What is it?
This is a condition affecting the ulnar nerve as it passes behind the medial epicondyle (at the tip of the elbow and otherwise known as the funny bone) on the inside of the elbow joint. The nerve is most commonly susceptible to irritation or compression here, but can be affected at any point along its track in the arm.
Why does it occur?
Also known as cubital tunnel syndrome, the ulnar nerve is affected most commonly as a result of constant pressure over time. This may be resting on the elbows while working at a desk, or keeping the elbow flexed for long periods when driving. The nerve stretches abnormally when in this position for too long, and can flick out of the cubital tunnel. Previous trauma or injury to the elbow which has generated scar tissue can cause compression of the nerve, and become painful.
What are the symptoms?
Pain and an altered sensation can be felt in areas supplied by the ulnar nerve, from the elbow to the hand. Numbness and tingling of the ring and little finger are common symptoms, and pain can sometimes also be experienced on the inner aspect of the elbow radiating towards the hand.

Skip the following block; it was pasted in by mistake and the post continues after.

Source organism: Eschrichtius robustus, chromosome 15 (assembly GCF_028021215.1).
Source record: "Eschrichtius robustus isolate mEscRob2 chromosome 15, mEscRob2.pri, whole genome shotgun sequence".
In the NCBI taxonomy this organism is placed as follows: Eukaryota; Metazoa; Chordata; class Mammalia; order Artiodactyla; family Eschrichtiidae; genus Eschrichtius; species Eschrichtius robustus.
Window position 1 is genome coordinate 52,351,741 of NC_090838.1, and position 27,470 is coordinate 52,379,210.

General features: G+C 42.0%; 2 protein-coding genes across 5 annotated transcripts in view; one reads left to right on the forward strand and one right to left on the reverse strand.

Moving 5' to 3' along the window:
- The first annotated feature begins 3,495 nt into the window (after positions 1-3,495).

How is it diagnosed?
Your consultant will take a thorough medical history and a physical examination, specifically testing the ulnar nerve. You may be referred for nerve conduction studies to assess its function.
How is it treated?
Conservative treatment options include rest and anti-inflammatory medication. Your symptoms should also settle with some lifestyle changes that involve lots of elbow flexion with frequent breaks. Some patients benefit from bracing, and a splint is particularly useful if symptoms are experienced during the night. A splint or brace also helps to protect the nerve from external pressure, and reduce flexion of the elbow.
An operation may be considered when other treatment options are ineffective, or if there are signs of increasing damage, such as wasting or weakness in the muscles supplied by the ulnar nerve. This day-case procedure is known as an ulnar nerve decompression, and involves releasing any surrounding soft tissues that are causing restriction.
The One Orthopaedics team specialists
Consultant Orthopaedic Specialist FRCS (Tr & Orth)